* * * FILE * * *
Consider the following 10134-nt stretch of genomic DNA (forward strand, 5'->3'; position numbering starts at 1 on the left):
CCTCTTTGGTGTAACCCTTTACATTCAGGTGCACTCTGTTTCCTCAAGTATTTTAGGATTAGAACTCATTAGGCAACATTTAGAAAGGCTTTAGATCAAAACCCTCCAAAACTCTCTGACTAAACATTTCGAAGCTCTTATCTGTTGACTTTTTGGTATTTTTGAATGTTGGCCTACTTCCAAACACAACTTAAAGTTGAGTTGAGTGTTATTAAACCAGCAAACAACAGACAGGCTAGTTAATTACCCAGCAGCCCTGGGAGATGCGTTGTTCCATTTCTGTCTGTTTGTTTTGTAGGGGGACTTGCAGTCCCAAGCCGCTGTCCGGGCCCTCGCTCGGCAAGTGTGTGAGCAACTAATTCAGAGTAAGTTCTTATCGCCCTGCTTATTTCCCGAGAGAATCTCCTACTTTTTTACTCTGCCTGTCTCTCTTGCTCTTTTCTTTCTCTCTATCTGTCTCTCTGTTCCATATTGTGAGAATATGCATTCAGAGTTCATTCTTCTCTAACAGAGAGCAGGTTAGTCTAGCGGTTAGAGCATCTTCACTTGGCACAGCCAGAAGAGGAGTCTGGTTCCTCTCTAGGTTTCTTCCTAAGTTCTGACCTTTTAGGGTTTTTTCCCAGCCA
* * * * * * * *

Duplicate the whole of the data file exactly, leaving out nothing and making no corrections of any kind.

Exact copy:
Consider the following 10134-nt stretch of genomic DNA (forward strand, 5'->3'; position numbering starts at 1 on the left):
CCTCTTTGGTGTAACCCTTTACATTCAGGTGCACTCTGTTTCCTCAAGTATTTTAGGATTAGAACTCATTAGGCAACATTTAGAAAGGCTTTAGATCAAAACCCTCCAAAACTCTCTGACTAAACATTTCGAAGCTCTTATCTGTTGACTTTTTGGTATTTTTGAATGTTGGCCTACTTCCAAACACAACTTAAAGTTGAGTTGAGTGTTATTAAACCAGCAAACAACAGACAGGCTAGTTAATTACCCAGCAGCCCTGGGAGATGCGTTGTTCCATTTCTGTCTGTTTGTTTTGTAGGGGGACTTGCAGTCCCAAGCCGCTGTCCGGGCCCTCGCTCGGCAAGTGTGTGAGCAACTAATTCAGAGTAAGTTCTTATCGCCCTGCTTATTTCCCGAGAGAATCTCCTACTTTTTTACTCTGCCTGTCTCTCTTGCTCTTTTCTTTCTCTCTATCTGTCTCTCTGTTCCATATTGTGAGAATATGCATTCAGAGTTCATTCTTCTCTAACAGAGAGCAGGTTAGTCTAGCGGTTAGAGCATCTTCACTTGGCACAGCCAGAAGAGGAGTCTGGTTCCTCTCTAGGTTTCTTCCTAAGTTCTGACCTTTTAGGGTTTTTTCCCAGCCA